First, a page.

The Canadian dollar hit a three-month low today, with electronic trade reaching a low of $.9101 CAD/USD, the lowest level seen since early May. Since reaching a high of $.9399 CAD/USD on July 3, the Canadian dollar has slipped 3.2%.
Signs exist that further weakness could play itself out in the months to come, which would be a boon to grain producers whose product is destined for world markets.
One indication comes from The Economist Magazine's Big Mac Index. The magazine calls this a "light-hearted, protein-rich analysis," while focusing on the purchasing power parity between currencies. The cost of a Big Mac around the world in local currencies are converted to U.S. dollars in order to make comparisons, with the most recent analysis suggesting the Canadian dollar is overvalued by 9.4%.
Some banks and economics firms also continue to foresee the Canadian dollar trading in the 85-to-88-cents range moving forward. A lack of inflation as well as ongoing pressure on oil prices may also weaken interest in the dollar, with West Texas Intermediate reaching a low in Tuesday's trade near a test of the contract's 200-day moving average.
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As seen on the attached chart, the September Canadian dollar tested the 50% retracement of the move from the March low to the July 3 high, which is found at $.9107 CAD/USD in today's trade, after breaking below all major moving averages as well as trendline support in recent weeks. After crossing below the contract's 100-day moving average on Aug. 1, electronic trade has tested the resistance of this moving average on Aug. 4 and 5, with a buildup of resistance at this level pushing the exchange rate to lower levels today. While prices have held at the support level of the 50% retracement so far, a slip below this could see a further move to $.9038 CAD/USD, the 61.8% retracement of the same rally.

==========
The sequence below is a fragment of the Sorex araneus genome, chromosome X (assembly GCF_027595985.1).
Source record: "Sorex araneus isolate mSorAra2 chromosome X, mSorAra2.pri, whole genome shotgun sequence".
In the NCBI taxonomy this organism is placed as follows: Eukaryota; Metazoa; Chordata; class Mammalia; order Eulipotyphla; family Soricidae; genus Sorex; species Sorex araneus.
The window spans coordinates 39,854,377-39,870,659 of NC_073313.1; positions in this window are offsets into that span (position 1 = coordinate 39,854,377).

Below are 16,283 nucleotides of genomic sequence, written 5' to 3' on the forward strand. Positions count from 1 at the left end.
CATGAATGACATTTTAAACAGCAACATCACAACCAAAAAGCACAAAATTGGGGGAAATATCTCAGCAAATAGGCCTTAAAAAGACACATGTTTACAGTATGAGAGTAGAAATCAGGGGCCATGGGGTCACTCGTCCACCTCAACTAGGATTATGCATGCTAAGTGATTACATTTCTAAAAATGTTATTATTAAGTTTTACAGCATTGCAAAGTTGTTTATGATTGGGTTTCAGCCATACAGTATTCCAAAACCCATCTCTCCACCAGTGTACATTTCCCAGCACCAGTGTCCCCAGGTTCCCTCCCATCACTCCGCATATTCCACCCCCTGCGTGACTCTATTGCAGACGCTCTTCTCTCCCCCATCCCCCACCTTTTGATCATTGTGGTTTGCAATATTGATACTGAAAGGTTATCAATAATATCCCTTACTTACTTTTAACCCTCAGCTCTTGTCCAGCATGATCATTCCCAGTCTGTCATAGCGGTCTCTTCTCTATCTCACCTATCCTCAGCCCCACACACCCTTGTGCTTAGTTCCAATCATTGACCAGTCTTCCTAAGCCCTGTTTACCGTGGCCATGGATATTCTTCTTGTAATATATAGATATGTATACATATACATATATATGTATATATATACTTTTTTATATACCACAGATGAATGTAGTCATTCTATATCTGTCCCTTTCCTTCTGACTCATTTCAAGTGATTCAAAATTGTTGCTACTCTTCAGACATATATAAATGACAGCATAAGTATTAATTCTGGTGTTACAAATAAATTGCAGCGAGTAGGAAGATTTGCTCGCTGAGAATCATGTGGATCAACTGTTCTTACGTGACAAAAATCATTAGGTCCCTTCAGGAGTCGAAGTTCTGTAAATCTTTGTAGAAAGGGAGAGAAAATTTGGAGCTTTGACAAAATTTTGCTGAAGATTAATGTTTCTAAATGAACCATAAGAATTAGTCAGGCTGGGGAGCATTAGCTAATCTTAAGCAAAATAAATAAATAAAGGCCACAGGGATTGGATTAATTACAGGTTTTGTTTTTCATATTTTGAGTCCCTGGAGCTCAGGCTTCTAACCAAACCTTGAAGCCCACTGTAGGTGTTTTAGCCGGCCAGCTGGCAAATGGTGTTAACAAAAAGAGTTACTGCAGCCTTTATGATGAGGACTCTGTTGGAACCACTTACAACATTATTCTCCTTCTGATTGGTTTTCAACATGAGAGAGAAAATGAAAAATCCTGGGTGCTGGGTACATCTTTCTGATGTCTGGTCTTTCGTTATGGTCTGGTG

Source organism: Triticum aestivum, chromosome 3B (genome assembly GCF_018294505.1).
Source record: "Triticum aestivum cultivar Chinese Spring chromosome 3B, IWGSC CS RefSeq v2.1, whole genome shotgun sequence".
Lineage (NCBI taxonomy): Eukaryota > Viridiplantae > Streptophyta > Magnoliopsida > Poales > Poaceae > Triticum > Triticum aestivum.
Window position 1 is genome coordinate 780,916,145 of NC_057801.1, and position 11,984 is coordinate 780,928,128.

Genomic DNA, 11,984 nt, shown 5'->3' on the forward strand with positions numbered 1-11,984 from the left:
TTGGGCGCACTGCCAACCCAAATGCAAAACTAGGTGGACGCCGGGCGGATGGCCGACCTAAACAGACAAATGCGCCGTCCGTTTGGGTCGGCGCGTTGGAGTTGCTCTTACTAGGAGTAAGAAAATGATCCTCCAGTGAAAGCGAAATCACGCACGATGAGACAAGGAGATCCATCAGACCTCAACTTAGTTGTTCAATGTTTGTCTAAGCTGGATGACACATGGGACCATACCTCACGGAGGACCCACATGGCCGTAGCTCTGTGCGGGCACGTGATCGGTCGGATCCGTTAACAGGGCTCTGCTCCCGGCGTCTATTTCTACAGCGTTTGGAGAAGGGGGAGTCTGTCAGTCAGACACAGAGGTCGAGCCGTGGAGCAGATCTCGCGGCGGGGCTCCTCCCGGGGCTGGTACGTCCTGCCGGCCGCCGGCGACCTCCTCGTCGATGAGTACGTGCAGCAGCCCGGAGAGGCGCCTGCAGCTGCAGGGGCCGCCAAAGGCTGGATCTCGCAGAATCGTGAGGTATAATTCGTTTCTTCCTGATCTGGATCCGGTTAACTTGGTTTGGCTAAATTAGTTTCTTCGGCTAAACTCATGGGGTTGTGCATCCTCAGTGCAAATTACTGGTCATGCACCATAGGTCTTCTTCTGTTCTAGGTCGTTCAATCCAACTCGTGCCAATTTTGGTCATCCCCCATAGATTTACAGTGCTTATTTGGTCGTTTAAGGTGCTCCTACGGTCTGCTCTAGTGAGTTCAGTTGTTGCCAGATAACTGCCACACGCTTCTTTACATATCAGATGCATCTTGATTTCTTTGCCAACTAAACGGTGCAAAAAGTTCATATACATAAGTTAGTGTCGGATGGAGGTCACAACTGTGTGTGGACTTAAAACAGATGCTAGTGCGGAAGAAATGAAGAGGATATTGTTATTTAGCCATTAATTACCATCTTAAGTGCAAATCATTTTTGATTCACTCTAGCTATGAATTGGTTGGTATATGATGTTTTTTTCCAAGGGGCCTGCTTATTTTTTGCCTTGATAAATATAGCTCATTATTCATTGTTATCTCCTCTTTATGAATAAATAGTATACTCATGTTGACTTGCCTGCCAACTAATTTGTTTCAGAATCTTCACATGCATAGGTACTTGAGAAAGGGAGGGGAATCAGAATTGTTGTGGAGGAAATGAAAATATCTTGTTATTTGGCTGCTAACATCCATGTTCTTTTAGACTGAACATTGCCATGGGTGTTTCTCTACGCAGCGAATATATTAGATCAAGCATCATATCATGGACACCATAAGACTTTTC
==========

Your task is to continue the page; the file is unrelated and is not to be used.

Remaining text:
The middle study on the chart indicates that the daily contract is oversold, which does leave prices exposed to a sudden move higher, although the weekly chart (not shown) would indicate that momentum indicators are trending lower while in neutral territory and there remains room for further downside.
The lower study is of interest. Noncommercial traders or investors have remained net-short or bearish starting from the week of May 27, 2013 to the week of June 18, 2014. At this point they turned bullish the loonie and have since held a net-long position, with recent data indicating a net-long position of 22,691 contracts as of the week of July 30. This is the largest net-long positions seen since the week of Feb. 13, 2013. Should this group become discouraged with this recent change in direction with respect to the future direction of the Canadian dollar, this group may act to conduct further selling which could place further weakness on the currency.
Canadian market watchers will be waiting patiently for Canada's employment data to be released Friday. Canadian economists have already reported an expected average increase of 25,000 positions, while unemployment is expected to nudge lower to 7%.
Cliff Jamieson can be reached at email@example.com
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